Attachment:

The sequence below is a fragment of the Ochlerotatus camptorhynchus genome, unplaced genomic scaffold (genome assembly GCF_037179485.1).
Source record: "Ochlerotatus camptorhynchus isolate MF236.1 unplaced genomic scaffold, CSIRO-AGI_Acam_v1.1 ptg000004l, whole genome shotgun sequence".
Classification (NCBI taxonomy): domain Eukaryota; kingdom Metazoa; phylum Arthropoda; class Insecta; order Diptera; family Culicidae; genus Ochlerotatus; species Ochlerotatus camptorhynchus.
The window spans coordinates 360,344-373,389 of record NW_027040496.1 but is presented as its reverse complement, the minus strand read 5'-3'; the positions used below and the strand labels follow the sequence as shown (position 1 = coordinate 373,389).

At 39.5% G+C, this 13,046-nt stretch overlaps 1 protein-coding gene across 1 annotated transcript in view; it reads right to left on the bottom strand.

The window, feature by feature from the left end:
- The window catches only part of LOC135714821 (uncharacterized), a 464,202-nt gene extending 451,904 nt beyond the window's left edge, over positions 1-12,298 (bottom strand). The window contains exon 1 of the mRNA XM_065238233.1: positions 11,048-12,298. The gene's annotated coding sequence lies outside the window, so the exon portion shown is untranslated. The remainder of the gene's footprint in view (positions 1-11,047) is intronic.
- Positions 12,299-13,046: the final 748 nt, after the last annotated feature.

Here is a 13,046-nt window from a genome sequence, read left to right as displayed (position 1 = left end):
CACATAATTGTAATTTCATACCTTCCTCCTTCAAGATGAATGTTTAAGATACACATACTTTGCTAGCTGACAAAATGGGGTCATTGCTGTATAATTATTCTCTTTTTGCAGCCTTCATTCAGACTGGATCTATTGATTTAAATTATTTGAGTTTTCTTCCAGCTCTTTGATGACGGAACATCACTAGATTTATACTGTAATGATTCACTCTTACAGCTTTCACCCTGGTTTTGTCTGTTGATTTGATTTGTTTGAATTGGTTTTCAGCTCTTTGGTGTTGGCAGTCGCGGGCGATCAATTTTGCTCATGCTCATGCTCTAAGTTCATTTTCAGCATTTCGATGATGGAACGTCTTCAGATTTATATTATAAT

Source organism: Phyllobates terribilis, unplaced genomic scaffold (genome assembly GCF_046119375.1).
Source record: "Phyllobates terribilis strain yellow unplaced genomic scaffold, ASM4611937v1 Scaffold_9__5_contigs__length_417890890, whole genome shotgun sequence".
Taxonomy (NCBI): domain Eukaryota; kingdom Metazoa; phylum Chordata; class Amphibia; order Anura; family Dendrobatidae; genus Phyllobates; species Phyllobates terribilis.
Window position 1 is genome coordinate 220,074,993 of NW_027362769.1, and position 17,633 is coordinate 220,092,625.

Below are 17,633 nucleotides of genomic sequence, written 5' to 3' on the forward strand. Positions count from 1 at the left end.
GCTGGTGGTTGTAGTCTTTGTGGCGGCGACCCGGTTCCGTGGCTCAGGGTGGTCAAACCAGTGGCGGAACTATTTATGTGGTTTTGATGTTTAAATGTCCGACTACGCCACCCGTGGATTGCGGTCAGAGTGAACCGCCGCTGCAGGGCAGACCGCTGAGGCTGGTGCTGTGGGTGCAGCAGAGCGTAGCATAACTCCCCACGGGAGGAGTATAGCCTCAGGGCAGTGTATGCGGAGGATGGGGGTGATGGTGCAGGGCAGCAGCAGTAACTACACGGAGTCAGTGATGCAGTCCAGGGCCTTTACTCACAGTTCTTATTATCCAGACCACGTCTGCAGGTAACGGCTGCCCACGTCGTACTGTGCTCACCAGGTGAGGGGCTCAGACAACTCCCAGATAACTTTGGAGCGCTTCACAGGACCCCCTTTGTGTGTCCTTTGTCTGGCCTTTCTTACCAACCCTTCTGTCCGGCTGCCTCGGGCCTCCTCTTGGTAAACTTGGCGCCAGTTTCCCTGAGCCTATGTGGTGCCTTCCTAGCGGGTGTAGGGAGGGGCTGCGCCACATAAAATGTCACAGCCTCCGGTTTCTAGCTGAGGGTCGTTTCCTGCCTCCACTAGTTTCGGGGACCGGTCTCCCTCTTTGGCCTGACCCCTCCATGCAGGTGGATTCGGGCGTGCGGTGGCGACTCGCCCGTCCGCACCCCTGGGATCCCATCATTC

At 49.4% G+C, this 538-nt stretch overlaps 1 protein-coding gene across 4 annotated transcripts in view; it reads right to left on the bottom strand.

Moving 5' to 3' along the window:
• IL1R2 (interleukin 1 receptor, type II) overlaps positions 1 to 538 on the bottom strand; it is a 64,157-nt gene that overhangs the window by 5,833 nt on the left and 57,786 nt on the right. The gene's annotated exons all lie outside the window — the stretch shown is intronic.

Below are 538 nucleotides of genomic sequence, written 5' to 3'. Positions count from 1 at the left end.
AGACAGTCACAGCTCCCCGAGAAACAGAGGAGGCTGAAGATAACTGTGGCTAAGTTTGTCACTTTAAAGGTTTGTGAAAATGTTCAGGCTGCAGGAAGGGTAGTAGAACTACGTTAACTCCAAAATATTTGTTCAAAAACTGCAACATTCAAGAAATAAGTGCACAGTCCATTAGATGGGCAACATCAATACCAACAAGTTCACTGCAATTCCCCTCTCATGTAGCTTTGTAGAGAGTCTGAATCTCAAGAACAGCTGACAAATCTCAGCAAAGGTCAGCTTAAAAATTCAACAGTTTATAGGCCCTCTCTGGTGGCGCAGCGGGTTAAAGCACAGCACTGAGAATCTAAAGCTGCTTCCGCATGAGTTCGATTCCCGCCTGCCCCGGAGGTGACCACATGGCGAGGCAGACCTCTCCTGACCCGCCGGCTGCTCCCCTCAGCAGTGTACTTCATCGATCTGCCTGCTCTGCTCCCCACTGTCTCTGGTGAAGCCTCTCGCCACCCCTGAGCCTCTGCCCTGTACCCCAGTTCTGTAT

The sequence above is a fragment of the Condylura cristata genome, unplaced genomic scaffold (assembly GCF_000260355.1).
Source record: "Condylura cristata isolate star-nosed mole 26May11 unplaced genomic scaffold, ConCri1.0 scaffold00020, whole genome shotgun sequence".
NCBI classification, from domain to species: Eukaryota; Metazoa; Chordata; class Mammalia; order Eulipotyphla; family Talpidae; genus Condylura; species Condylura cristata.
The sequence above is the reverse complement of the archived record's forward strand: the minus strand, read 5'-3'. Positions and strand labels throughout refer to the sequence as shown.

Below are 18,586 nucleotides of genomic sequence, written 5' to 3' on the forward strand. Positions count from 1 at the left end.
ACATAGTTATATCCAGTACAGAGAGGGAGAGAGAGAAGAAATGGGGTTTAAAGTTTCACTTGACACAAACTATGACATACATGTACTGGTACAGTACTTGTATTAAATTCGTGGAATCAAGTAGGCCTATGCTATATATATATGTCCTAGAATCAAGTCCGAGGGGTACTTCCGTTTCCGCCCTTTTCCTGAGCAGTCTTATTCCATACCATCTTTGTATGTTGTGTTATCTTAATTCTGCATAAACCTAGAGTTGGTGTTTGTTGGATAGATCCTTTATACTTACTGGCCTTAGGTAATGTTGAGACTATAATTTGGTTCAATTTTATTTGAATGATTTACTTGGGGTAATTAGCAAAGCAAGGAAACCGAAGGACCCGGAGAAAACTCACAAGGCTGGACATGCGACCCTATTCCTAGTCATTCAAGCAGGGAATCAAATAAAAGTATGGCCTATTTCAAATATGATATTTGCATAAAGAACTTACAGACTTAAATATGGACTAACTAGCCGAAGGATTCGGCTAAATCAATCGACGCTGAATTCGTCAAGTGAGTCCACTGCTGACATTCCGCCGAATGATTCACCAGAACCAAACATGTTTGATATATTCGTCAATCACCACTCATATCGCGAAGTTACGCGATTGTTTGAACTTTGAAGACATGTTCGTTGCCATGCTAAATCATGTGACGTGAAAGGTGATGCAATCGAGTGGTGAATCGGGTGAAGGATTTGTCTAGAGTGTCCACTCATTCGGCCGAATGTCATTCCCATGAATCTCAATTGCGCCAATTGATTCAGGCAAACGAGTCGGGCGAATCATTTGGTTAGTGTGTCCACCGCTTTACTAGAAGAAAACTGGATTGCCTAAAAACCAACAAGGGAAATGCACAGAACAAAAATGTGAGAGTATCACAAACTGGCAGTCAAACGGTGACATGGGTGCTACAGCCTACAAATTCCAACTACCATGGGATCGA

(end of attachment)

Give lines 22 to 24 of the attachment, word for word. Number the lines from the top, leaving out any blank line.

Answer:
The sequence above is a fragment of the Condylura cristata genome, unplaced genomic scaffold (assembly GCF_000260355.1).
Source record: "Condylura cristata isolate star-nosed mole 26May11 unplaced genomic scaffold, ConCri1.0 scaffold00020, whole genome shotgun sequence".
NCBI classification, from domain to species: Eukaryota; Metazoa; Chordata; class Mammalia; order Eulipotyphla; family Talpidae; genus Condylura; species Condylura cristata.